It is kinder and less stressful in contrast to the American mule thing. Under a confinement model, pregnant women aren’t forced into the standard of trying to match the ones who can do All The Things in every trimester and who don’t appear to even know what morning sickness is. Instead, every pregnant woman is given the benefit of the doubt and not burdened with additional expectations that she appear in public or do a lot of physical labor.
Other people in the community come to the pregnant woman. The pastor or priest comes to visit, she isn’t expected to waddle into church with a passel of younguns behind her. Other women visit and the expectations for the state of the house are very different, because the time to grow the baby is considered important all by itself.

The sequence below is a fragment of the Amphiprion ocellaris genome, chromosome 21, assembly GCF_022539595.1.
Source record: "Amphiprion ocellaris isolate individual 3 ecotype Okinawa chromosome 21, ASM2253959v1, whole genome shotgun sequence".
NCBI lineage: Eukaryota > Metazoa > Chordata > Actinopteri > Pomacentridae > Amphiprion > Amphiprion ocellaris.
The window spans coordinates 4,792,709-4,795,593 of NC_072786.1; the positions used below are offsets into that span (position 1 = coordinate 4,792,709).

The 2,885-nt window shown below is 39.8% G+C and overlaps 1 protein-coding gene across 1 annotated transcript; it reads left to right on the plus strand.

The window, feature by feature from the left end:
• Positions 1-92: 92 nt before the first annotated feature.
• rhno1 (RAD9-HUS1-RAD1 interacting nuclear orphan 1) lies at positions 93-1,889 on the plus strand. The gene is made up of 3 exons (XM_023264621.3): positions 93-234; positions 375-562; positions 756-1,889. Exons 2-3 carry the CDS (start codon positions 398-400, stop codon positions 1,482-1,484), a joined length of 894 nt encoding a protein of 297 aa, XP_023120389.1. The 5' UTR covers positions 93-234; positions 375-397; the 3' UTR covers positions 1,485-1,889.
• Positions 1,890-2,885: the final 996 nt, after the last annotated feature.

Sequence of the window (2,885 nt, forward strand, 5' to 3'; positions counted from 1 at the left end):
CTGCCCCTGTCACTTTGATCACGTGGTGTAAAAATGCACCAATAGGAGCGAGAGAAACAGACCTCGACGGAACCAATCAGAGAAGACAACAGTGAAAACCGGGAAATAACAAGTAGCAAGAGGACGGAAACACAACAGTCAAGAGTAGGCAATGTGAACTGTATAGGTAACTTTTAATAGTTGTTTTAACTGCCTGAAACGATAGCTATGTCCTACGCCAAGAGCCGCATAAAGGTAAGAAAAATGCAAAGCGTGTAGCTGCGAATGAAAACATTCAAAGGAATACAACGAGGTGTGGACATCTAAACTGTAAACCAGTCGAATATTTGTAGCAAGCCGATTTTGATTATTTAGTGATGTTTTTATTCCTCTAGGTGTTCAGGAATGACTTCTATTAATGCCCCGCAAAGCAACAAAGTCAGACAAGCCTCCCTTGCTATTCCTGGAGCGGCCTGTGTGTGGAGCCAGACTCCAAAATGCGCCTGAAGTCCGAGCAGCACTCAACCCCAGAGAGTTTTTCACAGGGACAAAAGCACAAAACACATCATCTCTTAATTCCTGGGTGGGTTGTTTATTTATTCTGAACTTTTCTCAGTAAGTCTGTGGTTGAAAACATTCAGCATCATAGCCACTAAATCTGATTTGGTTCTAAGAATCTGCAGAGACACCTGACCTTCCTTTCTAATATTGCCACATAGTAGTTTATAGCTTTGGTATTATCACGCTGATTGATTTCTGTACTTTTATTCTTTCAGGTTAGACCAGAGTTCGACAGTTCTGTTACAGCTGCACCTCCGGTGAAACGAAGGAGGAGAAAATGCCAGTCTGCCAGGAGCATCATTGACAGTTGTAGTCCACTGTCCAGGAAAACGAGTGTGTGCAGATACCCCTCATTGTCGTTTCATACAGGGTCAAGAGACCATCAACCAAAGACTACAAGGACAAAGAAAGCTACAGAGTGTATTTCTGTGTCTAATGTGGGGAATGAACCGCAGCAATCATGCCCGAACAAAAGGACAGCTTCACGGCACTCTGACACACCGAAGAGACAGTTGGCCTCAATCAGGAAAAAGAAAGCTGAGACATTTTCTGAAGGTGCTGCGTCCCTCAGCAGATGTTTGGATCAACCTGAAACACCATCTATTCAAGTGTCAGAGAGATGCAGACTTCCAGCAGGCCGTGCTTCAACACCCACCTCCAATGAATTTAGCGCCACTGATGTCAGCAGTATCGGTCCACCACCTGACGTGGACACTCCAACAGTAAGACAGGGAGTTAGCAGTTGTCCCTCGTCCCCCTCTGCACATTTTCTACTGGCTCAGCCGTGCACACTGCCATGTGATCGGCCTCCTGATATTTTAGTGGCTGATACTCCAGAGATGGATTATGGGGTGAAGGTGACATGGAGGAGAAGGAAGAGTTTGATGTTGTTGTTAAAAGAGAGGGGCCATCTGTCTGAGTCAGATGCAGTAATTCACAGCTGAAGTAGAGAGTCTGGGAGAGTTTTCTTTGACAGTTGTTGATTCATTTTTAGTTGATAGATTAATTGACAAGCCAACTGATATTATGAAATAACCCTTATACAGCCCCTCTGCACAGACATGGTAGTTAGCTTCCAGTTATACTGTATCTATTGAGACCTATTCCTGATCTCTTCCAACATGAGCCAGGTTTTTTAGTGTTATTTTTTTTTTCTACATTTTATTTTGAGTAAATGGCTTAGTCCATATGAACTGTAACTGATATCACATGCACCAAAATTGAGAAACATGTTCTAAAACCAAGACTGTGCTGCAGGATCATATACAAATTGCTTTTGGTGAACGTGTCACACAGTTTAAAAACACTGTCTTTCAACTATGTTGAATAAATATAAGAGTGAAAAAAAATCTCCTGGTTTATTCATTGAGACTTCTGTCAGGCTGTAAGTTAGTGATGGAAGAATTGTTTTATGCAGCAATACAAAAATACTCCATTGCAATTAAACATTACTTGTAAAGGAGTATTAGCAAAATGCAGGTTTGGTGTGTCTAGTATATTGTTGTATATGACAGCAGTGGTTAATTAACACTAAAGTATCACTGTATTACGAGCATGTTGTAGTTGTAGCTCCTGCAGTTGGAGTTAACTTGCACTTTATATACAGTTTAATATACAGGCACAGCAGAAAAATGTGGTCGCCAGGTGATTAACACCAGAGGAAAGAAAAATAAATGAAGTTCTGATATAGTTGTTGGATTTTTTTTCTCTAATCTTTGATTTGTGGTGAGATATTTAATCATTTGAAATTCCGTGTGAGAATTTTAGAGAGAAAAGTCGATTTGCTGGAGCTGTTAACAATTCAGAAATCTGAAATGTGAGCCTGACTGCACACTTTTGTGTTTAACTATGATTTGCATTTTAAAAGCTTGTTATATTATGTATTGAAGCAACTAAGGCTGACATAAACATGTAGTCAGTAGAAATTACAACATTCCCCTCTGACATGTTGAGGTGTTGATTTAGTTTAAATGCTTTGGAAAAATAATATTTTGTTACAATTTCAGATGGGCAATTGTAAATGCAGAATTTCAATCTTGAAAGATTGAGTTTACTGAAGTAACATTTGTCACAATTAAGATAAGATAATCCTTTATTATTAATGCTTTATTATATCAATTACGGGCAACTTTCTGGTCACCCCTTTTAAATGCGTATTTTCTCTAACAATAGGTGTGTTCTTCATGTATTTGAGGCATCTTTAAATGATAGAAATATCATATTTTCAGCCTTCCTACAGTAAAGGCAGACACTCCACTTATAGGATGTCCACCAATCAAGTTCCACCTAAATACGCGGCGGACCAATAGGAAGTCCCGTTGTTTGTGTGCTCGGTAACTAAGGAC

There has been a lot of historical variation in the confinement model, and it mostly involved waiting until a baby bump was likely for what should be obvious reasons. But there is a tenderness to it and a preservation of women’s space and a women’s sphere that is sorely missing from modern American norms regarding pregnancy.
A broad standard that builds rest and healing into the natural course of pregnancy, labor and the postpartum period seems pretty pro-woman to me.